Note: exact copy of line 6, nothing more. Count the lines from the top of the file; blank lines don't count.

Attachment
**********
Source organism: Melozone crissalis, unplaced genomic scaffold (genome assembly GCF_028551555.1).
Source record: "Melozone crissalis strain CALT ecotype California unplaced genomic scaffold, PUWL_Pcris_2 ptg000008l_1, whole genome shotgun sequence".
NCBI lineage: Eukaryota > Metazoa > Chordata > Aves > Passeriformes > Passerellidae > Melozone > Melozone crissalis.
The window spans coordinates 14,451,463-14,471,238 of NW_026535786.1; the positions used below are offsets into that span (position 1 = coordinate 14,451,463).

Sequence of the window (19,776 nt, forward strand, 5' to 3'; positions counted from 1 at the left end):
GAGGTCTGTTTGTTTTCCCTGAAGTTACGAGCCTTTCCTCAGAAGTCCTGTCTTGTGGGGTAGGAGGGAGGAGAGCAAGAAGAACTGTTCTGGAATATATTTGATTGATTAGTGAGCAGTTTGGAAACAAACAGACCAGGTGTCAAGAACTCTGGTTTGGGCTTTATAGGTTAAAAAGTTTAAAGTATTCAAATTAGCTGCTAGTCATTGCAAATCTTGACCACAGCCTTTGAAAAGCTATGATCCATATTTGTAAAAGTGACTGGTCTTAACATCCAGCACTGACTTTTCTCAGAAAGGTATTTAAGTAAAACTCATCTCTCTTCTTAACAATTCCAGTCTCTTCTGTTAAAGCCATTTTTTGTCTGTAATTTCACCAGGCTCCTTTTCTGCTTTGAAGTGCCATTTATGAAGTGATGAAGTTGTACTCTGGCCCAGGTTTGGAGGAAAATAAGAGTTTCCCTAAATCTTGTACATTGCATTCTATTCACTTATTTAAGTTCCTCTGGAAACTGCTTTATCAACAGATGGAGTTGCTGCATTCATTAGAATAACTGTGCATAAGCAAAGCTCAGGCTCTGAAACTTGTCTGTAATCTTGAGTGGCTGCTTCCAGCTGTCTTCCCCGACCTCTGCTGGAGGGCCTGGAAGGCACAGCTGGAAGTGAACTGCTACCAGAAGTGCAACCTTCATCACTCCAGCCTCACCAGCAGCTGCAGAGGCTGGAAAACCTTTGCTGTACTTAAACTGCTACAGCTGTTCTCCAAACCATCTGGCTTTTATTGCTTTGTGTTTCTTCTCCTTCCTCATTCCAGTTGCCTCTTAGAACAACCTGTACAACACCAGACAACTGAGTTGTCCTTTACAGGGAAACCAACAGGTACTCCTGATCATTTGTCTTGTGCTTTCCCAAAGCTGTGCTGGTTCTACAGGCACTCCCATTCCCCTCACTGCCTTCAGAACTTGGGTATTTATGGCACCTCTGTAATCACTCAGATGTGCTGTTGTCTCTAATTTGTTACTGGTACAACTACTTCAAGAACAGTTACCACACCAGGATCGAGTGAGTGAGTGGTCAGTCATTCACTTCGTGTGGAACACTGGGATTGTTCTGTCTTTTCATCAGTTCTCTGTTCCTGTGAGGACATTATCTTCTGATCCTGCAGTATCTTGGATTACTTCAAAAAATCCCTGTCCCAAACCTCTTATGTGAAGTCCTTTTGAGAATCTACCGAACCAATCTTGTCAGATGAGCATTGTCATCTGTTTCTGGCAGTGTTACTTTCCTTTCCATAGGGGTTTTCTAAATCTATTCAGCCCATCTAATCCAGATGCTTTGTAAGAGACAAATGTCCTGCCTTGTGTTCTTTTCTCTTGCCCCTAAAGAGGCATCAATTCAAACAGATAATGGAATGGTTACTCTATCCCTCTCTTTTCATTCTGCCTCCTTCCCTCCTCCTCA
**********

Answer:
GAGGTCTGTTTGTTTTCCCTGAAGTTACGAGCCTTTCCTCAGAAGTCCTGTCTTGTGGGGTAGGAGGGAGGAGAGCAAGAAGAACTGTTCTGGAATATATTTGATTGATTAGTGAGCAGTTTGGAAACAAACAGACCAGGTGTCAAGAACTCTGGTTTGGGCTTTATAGGTTAAAAAGTTTAAAGTATTCAAATTAGCTGCTAGTCATTGCAAATCTTGACCACAGCCTTTGAAAAGCTATGATCCATATTTGTAAAAGTGACTGGTCTTAACATCCAGCACTGACTTTTCTCAGAAAGGTATTTAAGTAAAACTCATCTCTCTTCTTAACAATTCCAGTCTCTTCTGTTAAAGCCATTTTTTGTCTGTAATTTCACCAGGCTCCTTTTCTGCTTTGAAGTGCCATTTATGAAGTGATGAAGTTGTACTCTGGCCCAGGTTTGGAGGAAAATAAGAGTTTCCCTAAATCTTGTACATTGCATTCTATTCACTTATTTAAGTTCCTCTGGAAACTGCTTTATCAACAGATGGAGTTGCTGCATTCATTAGAATAACTGTGCATAAGCAAAGCTCAGGCTCTGAAACTTGTCTGTAATCTTGAGTGGCTGCTTCCAGCTGTCTTCCCCGACCTCTGCTGGAGGGCCTGGAAGGCACAGCTGGAAGTGAACTGCTACCAGAAGTGCAACCTTCATCACTCCAGCCTCACCAGCAGCTGCAGAGGCTGGAAAACCTTTGCTGTACTTAAACTGCTACAGCTGTTCTCCAAACCATCTGGCTTTTATTGCTTTGTGTTTCTTCTCCTTCCTCATTCCAGTTGCCTCTTAGAACAACCTGTACAACACCAGACAACTGAGTTGTCCTTTACAGGGAAACCAACAGGTACTCCTGATCATTTGTCTTGTGCTTTCCCAAAGCTGTGCTGGTTCTACAGGCACTCCCATTCCCCTCACTGCCTTCAGAACTTGGGTATTTATGGCACCTCTGTAATCACTCAGATGTGCTGTTGTCTCTAATTTGTTACTGGTACAACTACTTCAAGAACAGTTACCACACCAGGATCGAGTGAGTGAGTGGTCAGTCATTCACTTCGTGTGGAACACTGGGATTGTTCTGTCTTTTCATCAGTTCTCTGTTCCTGTGAGGACATTATCTTCTGATCCTGCAGTATCTTGGATTACTTCAAAAAATCCCTGTCCCAAACCTCTTATGTGAAGTCCTTTTGAGAATCTACCGAACCAATCTTGTCAGATGAGCATTGTCATCTGTTTCTGGCAGTGTTACTTTCCTTTCCATAGGGGTTTTCTAAATCTATTCAGCCCATCTAATCCAGATGCTTTGTAAGAGACAAATGTCCTGCCTTGTGTTCTTTTCTCTTGCCCCTAAAGAGGCATCAATTCAAACAGATAATGGAATGGTTACTCTATCCCTCTCTTTTCATTCTGCCTCCTTCCCTCCTCCTCA